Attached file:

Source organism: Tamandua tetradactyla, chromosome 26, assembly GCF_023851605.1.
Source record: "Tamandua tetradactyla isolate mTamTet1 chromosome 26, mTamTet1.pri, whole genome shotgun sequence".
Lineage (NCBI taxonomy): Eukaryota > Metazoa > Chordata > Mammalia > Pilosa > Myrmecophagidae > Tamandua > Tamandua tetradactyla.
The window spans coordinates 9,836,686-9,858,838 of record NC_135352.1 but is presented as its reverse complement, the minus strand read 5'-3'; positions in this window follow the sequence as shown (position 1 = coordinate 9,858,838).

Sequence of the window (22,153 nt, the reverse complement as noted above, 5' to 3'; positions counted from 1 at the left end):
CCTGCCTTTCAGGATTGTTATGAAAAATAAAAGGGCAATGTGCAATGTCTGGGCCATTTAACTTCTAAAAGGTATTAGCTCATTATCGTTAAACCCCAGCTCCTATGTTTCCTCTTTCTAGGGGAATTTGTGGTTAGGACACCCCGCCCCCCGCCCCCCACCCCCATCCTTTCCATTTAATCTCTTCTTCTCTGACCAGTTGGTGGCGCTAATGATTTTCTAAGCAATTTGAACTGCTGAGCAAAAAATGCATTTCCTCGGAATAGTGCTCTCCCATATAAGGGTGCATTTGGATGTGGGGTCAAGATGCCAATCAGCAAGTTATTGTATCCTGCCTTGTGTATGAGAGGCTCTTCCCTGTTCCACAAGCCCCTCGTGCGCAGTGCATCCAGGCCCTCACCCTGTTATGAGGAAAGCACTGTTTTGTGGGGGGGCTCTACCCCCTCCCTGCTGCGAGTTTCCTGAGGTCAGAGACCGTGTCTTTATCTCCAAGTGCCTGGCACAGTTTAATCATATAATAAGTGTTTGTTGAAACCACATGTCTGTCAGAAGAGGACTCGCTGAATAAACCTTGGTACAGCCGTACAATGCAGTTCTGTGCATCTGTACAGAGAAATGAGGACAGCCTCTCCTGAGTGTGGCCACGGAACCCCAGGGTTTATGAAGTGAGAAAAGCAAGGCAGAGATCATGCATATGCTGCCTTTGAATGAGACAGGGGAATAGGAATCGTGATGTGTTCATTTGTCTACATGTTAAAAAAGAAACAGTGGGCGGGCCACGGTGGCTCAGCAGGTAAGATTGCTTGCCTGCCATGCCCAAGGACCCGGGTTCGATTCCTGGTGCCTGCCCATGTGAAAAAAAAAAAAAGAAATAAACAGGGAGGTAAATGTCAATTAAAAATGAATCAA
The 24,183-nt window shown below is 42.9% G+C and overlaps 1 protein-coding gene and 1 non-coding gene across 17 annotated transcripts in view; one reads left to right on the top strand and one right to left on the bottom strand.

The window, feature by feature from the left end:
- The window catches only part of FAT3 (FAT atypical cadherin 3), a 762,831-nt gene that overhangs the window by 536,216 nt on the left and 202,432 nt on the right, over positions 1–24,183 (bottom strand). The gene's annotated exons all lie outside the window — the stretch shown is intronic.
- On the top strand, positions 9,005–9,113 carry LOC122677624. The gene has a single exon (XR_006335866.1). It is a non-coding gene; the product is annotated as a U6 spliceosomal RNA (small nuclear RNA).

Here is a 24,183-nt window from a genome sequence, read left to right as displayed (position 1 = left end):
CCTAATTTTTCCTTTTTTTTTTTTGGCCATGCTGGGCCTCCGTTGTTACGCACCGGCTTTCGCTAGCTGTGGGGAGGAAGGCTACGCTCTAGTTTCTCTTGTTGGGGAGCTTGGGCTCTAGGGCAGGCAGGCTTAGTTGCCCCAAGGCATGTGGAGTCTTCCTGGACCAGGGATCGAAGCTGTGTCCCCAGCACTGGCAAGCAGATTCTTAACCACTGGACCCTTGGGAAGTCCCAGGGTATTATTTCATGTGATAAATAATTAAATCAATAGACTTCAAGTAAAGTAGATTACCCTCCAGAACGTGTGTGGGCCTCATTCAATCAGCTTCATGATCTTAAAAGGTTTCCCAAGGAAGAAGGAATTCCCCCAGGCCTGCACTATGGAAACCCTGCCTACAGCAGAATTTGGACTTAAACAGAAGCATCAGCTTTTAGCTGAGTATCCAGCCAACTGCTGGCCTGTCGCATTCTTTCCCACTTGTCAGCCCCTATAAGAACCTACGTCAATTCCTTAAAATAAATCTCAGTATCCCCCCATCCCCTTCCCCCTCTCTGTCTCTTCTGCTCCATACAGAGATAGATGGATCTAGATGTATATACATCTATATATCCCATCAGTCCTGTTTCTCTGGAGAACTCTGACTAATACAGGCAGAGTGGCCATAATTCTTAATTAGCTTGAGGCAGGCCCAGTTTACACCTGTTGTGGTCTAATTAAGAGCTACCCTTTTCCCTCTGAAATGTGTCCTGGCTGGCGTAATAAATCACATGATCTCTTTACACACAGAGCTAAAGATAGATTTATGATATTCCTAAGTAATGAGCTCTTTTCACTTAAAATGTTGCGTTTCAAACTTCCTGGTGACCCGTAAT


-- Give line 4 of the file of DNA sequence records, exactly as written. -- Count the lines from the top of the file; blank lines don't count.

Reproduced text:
The window spans coordinates 9,836,686-9,858,838 of record NC_135352.1 but is presented as its reverse complement, the minus strand read 5'-3'; positions in this window follow the sequence as shown (position 1 = coordinate 9,858,838).